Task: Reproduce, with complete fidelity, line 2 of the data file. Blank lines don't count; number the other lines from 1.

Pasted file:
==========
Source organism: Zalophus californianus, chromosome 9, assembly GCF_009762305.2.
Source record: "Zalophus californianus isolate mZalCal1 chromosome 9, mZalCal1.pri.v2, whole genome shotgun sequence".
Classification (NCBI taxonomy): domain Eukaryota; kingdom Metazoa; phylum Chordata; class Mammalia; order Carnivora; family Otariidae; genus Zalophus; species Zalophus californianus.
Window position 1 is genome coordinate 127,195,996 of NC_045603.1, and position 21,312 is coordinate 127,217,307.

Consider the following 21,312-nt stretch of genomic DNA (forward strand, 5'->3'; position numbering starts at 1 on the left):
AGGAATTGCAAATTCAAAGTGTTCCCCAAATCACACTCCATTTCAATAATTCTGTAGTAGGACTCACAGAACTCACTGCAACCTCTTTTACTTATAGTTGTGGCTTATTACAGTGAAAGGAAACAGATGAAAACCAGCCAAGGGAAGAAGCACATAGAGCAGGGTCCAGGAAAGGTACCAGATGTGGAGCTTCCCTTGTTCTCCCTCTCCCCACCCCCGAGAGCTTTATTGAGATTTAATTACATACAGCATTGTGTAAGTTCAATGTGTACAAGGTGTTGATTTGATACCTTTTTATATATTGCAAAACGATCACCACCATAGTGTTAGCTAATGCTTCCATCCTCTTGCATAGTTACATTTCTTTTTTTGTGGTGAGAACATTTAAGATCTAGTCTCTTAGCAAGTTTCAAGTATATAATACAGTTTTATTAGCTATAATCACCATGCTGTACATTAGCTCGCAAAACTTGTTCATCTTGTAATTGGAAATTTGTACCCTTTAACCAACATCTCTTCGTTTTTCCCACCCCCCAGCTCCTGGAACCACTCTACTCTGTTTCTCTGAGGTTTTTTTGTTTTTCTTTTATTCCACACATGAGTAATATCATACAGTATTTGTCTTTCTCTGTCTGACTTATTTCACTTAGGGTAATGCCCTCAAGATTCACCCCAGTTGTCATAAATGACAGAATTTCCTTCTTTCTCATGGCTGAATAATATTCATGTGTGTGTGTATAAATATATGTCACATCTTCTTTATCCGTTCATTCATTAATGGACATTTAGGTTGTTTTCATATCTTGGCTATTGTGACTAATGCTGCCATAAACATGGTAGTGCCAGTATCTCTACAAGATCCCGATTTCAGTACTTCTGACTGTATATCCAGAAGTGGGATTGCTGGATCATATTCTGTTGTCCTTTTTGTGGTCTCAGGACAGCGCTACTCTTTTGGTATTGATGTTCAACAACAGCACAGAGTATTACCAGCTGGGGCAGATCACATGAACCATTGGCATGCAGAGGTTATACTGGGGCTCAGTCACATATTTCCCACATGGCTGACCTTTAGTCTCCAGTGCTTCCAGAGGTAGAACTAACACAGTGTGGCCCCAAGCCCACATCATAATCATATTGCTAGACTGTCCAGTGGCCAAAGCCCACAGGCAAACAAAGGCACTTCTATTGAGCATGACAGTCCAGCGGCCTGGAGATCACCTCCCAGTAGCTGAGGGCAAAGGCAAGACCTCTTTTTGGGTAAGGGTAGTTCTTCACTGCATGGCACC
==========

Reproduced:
Source record: "Zalophus californianus isolate mZalCal1 chromosome 9, mZalCal1.pri.v2, whole genome shotgun sequence".